HMO Mortgages (Houses of Multiple Occupancy)

A House of Multiple Occupancy (HMO) is defined as a single property that is let to 3 or more tenants who form 2 or more households* and share a bathroom, kitchen and toilet.

HMO Mortgages (Houses of Multiple Occupancy)*The term ‘household’ is defined as follows: 

  • Three friends or individuals living together would be classified as three households
  • A couple (married or living together) would constitute one household
  • Families or relatives living together constitute one household
  • A couple (married or living together) sharing with a friend or individual would be classed as two households

The main ‘categories’ of HMO include:

  • shared houses and flats 
  • lodgings  
  • hostels and some bed-and-breakfast accommodation
  • residential staff accommodation and halls of residence 
  • conversions of houses into self-contained flats

It is worth noting that each local authority has the power to alter this definition to suit their local requirements.  It is therefore advisable to check with the local authority in your area or the area you are looking to purchase in order to know what guidelines you are working to.

Useful Information:

A full list of UK council contact details can be found by following the link below:

Further information on definitions of HMOs can be found on the web site or

Information on Exemptions to the act are contained in Schedule 14 of the Housing Act 2004 and Schedule 1 of the Licensing & Management of Houses in Multiple Occupation and Other Houses (Miscellaneous Provisions)(England) Regulations 2006. 

HMO Licensing

Houses of Multiple Occupancy (HMO) have proven to be good sources of long term investment for buy to let landlords as they can yield high levels of rental return for the amount of money invested. These types of property are very popular with the following groups of people:

  • Students in university towns
  • Young working people to enable them to live closer to large cities
  • Low income, single working people


Whilst these types of property can make good investments, there is legislation in place which is mandatory and must be adhered to as a landlord in order to qualify for a licence and maintain it. 

In order to become a HMO landlord you will need to obtain a ‘Houses in Multiple Occupation’ licence. 

The price of obtaining a licence varies between councils from around £150 - £650+. Failure to obtain a licence could lead to a fine of up to £20,000.
To see how much a licence costs in your area, please contact your local council. 

Licensing has been introduced for HMO properties for 2 main reasons:

1. It is acknowledged that there is a significant risk of fire in HMOs compared to houses occupied by single families.

2. The standard of management in some HMO's has been found to be seriously deficient, such as to present a risk to the occupants and in some cases, anti-social behaviour to other residents and the neighbourhood.

What are the minimum standards required in order to obtain a HMO licence?

1.  The applicant must be a fit and proper person. The local authority will seek to establish whether the applicant has any unspent criminal convictions or whether there has been any history of problems relating to housing or the letting of housing.

2. The property will need to satisfy the local authority’s standards. In order to do this, your property will be put forward for an inspection which is normally carried out by an Environmental Health Officer / Technical Officer. For initial inspections, a member of the Building Control team may also be present.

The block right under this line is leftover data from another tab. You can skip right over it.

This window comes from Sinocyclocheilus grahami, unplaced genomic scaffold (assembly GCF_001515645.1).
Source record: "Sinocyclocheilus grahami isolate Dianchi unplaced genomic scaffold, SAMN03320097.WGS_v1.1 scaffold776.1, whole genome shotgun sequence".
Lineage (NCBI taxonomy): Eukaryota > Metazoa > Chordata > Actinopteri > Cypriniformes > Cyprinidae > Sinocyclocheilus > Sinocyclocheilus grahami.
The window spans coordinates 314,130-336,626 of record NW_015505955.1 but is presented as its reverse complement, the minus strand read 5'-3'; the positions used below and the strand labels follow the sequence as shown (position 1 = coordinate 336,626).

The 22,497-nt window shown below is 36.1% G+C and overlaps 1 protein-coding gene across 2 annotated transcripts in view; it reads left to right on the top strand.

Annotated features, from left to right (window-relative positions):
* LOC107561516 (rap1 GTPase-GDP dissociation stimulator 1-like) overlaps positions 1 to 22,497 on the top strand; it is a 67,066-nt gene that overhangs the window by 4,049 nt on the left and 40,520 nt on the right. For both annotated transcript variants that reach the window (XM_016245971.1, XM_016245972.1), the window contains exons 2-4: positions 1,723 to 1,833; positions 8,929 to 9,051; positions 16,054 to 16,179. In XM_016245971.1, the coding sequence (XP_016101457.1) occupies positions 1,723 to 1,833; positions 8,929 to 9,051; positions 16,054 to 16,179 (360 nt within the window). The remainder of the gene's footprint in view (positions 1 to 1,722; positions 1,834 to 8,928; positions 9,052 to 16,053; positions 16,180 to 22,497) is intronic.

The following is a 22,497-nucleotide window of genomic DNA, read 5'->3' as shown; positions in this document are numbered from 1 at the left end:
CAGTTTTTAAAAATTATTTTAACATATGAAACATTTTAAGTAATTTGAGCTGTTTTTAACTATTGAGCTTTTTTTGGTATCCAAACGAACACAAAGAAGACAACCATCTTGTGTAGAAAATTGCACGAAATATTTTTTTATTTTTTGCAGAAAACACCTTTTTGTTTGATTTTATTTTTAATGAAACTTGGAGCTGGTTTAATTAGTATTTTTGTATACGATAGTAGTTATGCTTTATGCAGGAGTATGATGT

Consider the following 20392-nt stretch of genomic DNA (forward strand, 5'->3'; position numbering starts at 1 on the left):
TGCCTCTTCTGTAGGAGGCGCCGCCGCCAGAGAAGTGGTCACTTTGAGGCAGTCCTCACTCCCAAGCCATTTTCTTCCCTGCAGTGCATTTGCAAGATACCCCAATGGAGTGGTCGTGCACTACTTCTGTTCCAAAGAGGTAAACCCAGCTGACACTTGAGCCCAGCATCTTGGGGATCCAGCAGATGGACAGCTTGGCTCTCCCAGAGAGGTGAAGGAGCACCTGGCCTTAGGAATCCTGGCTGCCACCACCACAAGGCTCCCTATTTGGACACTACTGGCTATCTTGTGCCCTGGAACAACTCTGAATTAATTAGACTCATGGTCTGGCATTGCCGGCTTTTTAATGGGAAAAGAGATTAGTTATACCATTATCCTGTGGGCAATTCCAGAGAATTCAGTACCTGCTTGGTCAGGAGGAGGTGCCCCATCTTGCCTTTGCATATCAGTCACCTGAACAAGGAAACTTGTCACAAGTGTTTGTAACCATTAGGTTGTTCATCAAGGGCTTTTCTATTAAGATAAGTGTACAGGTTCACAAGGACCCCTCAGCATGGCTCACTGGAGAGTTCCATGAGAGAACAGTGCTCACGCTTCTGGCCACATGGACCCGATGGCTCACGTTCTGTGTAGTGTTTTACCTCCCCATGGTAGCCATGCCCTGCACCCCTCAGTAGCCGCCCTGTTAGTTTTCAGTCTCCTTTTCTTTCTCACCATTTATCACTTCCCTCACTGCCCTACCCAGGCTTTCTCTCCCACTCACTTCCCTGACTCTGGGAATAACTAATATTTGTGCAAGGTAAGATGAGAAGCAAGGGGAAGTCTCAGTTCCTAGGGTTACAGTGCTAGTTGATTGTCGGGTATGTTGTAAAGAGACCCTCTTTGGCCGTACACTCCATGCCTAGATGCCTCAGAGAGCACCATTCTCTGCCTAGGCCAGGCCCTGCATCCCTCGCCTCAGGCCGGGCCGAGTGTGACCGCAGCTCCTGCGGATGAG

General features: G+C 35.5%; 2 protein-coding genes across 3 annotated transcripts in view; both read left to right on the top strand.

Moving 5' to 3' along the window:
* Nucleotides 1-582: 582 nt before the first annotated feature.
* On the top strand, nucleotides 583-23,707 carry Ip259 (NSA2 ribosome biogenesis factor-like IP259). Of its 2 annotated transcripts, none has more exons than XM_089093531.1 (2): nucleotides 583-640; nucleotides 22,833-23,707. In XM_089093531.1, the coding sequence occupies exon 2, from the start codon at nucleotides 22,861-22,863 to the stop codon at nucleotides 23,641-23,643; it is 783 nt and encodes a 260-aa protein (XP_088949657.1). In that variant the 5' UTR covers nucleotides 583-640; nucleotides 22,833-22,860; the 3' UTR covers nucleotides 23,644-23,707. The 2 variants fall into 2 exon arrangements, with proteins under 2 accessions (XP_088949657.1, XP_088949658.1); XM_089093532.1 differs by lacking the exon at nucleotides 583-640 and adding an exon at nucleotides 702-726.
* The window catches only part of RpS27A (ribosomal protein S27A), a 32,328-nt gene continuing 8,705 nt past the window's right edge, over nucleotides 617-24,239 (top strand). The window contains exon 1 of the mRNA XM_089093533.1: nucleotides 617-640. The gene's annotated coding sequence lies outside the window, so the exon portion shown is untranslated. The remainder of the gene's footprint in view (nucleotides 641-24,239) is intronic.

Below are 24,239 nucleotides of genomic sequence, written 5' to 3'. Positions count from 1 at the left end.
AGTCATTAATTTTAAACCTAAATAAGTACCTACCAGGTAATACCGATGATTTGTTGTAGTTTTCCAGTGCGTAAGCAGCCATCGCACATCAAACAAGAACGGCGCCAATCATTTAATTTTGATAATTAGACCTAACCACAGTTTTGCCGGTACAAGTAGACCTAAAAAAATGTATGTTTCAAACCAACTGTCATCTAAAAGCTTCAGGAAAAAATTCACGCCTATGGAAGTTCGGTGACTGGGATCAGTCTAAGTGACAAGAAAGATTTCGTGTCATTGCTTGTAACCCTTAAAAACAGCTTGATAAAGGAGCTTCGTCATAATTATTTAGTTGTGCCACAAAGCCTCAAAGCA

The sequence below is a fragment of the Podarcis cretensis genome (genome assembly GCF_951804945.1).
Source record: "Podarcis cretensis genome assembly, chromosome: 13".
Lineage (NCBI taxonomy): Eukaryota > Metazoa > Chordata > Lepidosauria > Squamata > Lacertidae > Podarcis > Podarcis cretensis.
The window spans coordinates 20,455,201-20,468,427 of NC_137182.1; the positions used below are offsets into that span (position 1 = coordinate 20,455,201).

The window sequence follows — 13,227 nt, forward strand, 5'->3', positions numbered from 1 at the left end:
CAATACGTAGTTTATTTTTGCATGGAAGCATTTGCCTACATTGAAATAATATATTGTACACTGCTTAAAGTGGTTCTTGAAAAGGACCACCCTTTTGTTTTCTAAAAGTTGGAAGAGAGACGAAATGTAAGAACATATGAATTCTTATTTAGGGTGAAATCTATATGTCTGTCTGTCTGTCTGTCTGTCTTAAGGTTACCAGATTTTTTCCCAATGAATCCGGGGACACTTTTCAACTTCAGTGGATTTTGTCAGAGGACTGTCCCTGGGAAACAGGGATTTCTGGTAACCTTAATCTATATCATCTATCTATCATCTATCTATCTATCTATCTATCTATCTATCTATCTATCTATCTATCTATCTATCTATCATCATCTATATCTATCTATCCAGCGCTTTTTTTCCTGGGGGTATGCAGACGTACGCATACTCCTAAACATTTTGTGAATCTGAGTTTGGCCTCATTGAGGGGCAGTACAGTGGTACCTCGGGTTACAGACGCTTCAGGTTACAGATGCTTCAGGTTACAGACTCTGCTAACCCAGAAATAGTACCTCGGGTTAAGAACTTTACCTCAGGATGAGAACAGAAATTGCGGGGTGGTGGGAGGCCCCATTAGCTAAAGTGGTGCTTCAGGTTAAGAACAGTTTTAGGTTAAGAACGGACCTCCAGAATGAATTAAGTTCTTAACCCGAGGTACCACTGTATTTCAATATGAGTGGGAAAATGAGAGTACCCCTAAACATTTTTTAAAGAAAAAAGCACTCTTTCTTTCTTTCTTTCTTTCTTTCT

It is worth checking with your local council to determine the necessary requirements you need to fulfil in order to pass the inspection as this varies from region to region. 

The types of areas generally covered within the inspection include:

  • Means of Escape and other Fire Precautions such as the fitting of smoke alarms
  • Water supply and drainage in the house.
  • Gas and electricity supply
  • Shared areas of the house and installations
  • Facilities for the Preparation and Cooking of Food
  • Living accommodation.
  • Windows and ventilation.
  • Shared outbuildings and yards.
  • Health and Safety Rating System (HHSRS) including safety off appliances 
  • Management Standards


In addition to the above, the landlord must also:

  • Make suitable arrangements for disposal of refuse from the house
  • Display a notice in the house indicating your name, address and phone number
  • Give the local authority information about who lives in the house if requested


If you are looking to buy a property and obtain a HMO mortgage, make sure to do your research and see if there is sufficient demand for this type of housing in your area / chosen area.  Some areas have been saturated with buy to let and HMO housing which will mean lower monthly rentals due to competition and the likelihood of un-rented rooms.  

Good areas to look at are in university towns where students are looking for cheap accommodation.  When looking for a property, ensure it is well positioned, often in or close to the high street and easily accessible to all main amenities and transport links.  Places close to university campuses are also well sought after.

As a final port of call you will need tenants to occupy your property

There are numerous ways to find tenants but we have listed a few useful websites you may wish to have a look at:

The above companies are not provided as means of recommendation by Fairfield Finance.  We have provided links to these websites for reference purposes only.

For further information please contact us on

FREEPHONE 0800 587 4229, request a call back,

email, or complete an online enquiry form

The overall cost for comparison is 3.7% APR

The actual rate available depends upon your circumstances.

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